Das, T.K., 2011. Strategic alliances in a globalizing world. New York; Information Age Publishing Inc.
Greaver, M.F., 1998. Strategic outsourcing: a strategic approach to outsourcing decisions and initiatives. New York: AMACOM
Griffin, R.W. and Moorhead, G., 2010. Organizational behavior: managing people and organizations. Ohio: South-western Cengage Learning
Hitt, M.A., Ireland, R.D., and Hoskisson, R.E., 2009. Strategic management: competitiveness and globalization. Ohio: Southwestern Cengage Learning
Hoye, R., Smith, A., Nicholson, M., Stewart, B., and Westerbeek, H., 2009. Sports management: principles and applications. Oxford: Butterworth-Heinemann
Harris, O.J. and Hartman, S.J., 2002. Organizational behavior. New York: The Haworh Press, Inc.
Kinney, D.P., 2008. Organizational structure in community colleges: past, present, and future. Michigan: ProQuest LLC.
Leung, K. and White, S., 2004. Exploring dark corners: an agenda for organizational behavior research in alliance contexts. Hong Kong: Insead
Kirel, C., 2007. The future of organizational behavior in virtual organizations. Anadolu University Journal of Sciences. 7 (1). Pp. 93-110
Morgan, S.J., 2009. The human side of outsourcing: psychological theory and management practice. Massachusetts: John Wiley & Sons, Ltd.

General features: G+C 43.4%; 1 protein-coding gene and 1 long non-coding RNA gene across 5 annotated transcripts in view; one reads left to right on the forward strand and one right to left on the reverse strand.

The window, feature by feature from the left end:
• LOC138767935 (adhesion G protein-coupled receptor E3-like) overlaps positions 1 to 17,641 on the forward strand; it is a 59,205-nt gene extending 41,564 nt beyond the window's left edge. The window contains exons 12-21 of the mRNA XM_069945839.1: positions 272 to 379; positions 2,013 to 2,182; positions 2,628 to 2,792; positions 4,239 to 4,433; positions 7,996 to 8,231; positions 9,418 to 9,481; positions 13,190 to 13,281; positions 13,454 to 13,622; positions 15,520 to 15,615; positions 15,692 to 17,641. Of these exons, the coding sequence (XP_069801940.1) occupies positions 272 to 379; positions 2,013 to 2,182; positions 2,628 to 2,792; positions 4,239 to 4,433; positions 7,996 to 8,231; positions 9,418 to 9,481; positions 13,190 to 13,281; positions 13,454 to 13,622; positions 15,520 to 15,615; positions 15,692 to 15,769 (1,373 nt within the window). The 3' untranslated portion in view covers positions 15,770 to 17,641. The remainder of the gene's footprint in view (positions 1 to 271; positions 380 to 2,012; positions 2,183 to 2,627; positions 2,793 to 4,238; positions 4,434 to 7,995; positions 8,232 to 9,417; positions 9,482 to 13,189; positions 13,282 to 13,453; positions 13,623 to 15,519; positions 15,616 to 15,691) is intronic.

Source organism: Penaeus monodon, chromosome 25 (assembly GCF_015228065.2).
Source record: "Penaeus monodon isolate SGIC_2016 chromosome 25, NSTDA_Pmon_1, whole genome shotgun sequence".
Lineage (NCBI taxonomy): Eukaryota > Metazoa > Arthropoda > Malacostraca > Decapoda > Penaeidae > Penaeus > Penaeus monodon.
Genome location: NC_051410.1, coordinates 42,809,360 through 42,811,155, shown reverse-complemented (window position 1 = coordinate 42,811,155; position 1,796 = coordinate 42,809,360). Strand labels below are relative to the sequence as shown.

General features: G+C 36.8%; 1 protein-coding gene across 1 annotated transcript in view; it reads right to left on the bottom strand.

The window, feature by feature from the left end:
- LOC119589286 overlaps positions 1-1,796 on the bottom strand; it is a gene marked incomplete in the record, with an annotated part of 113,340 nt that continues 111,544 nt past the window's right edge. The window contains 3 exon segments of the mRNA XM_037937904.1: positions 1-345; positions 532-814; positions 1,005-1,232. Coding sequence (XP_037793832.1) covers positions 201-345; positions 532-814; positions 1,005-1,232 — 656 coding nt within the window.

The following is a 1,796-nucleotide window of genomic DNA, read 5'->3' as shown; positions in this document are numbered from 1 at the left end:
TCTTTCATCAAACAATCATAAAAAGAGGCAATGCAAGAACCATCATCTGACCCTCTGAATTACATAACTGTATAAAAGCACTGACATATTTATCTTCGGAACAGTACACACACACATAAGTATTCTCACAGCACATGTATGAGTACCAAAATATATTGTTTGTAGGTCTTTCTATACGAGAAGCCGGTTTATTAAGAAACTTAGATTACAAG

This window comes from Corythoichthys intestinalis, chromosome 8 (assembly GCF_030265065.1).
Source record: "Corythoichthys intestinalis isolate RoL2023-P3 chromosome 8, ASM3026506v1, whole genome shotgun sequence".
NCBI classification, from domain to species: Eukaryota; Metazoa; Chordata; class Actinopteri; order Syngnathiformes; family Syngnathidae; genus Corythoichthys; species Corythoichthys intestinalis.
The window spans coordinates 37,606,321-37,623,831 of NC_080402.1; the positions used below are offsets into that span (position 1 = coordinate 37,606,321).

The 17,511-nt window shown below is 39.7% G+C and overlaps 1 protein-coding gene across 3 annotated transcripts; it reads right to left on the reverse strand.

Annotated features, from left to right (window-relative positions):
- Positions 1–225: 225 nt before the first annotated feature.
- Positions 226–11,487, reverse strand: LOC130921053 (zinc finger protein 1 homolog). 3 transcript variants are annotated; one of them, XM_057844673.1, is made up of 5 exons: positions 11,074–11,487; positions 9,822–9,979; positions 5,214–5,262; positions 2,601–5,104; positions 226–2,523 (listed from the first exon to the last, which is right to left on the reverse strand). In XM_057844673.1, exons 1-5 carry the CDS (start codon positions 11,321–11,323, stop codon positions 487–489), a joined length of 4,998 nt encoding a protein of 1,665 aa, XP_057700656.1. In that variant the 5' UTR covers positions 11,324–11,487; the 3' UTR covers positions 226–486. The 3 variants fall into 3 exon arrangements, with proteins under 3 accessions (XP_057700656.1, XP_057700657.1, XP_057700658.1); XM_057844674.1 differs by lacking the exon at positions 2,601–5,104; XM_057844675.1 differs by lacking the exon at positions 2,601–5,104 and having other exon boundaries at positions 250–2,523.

Nelson, D.L. and Quick, J.C., 2008. Understanding organizational behavior. Ohio: Thomson Higher Education
Phillips, J. and Gully, S.M., 2011. Organizational behavior: tools for success. Ohio: South-western Cengage Learning
Ray, L.J., 2007. Globalization and everyday life. New York: Routledge
Roe, R.A., Smeelen, M., and Hoefeld, C., n.d. Outsourcing and organizational change: an employee perspective. [online]. Available at: http://arno.unimaas.nl/show.cgi?fid=3748 [Accessed 28 July 2011].
Sims, R.R., 2002. Managing organizational behavior. Connecticut: Quorum Books.
Wagner, J.A. and Hollenbeck, J.R., 2010. Organizational behavior: securing competitive advantage. New York: Routledge
Walonick, D.S., 1993. Organizational theory and behavior. [online]. Available at: [Accessed 28 July 2011].
Warner, M. and Witzel, M., 2004. Managing in virtual organizations. London: Thomson Learning.
Yusof, Y., 2007. Managing financial risk for multinational companies in South East Asia. London: AuthorHouse